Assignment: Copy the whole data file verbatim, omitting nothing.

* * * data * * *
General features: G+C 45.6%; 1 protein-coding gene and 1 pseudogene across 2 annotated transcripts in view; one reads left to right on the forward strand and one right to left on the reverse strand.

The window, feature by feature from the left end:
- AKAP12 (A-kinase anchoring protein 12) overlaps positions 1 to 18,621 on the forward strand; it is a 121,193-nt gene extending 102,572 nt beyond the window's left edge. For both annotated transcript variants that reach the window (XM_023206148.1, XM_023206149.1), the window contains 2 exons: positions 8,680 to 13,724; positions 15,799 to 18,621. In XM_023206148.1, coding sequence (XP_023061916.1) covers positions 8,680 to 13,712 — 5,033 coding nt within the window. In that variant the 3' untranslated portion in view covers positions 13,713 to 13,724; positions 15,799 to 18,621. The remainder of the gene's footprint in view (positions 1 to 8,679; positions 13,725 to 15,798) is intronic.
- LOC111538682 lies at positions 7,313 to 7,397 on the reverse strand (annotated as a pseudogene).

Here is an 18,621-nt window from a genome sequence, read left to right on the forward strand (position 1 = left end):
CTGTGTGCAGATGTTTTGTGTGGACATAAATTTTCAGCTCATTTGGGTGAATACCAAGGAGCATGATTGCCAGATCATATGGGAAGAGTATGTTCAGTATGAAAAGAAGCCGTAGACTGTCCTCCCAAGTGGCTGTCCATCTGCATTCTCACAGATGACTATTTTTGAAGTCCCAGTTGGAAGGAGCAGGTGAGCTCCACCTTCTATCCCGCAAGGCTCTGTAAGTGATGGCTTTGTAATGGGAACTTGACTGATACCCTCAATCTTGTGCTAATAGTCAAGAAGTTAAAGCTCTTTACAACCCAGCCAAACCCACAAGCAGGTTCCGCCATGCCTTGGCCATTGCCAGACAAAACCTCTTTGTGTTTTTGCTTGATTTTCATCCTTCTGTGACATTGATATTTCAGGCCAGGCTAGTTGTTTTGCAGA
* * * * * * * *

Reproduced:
General features: G+C 45.6%; 1 protein-coding gene and 1 pseudogene across 2 annotated transcripts in view; one reads left to right on the forward strand and one right to left on the reverse strand.

The window, feature by feature from the left end:
- AKAP12 (A-kinase anchoring protein 12) overlaps positions 1 to 18,621 on the forward strand; it is a 121,193-nt gene extending 102,572 nt beyond the window's left edge. For both annotated transcript variants that reach the window (XM_023206148.1, XM_023206149.1), the window contains 2 exons: positions 8,680 to 13,724; positions 15,799 to 18,621. In XM_023206148.1, coding sequence (XP_023061916.1) covers positions 8,680 to 13,712 — 5,033 coding nt within the window. In that variant the 3' untranslated portion in view covers positions 13,713 to 13,724; positions 15,799 to 18,621. The remainder of the gene's footprint in view (positions 1 to 8,679; positions 13,725 to 15,798) is intronic.
- LOC111538682 lies at positions 7,313 to 7,397 on the reverse strand (annotated as a pseudogene).

Here is an 18,621-nt window from a genome sequence, read left to right on the forward strand (position 1 = left end):
CTGTGTGCAGATGTTTTGTGTGGACATAAATTTTCAGCTCATTTGGGTGAATACCAAGGAGCATGATTGCCAGATCATATGGGAAGAGTATGTTCAGTATGAAAAGAAGCCGTAGACTGTCCTCCCAAGTGGCTGTCCATCTGCATTCTCACAGATGACTATTTTTGAAGTCCCAGTTGGAAGGAGCAGGTGAGCTCCACCTTCTATCCCGCAAGGCTCTGTAAGTGATGGCTTTGTAATGGGAACTTGACTGATACCCTCAATCTTGTGCTAATAGTCAAGAAGTTAAAGCTCTTTACAACCCAGCCAAACCCACAAGCAGGTTCCGCCATGCCTTGGCCATTGCCAGACAAAACCTCTTTGTGTTTTTGCTTGATTTTCATCCTTCTGTGACATTGATATTTCAGGCCAGGCTAGTTGTTTTGCAGA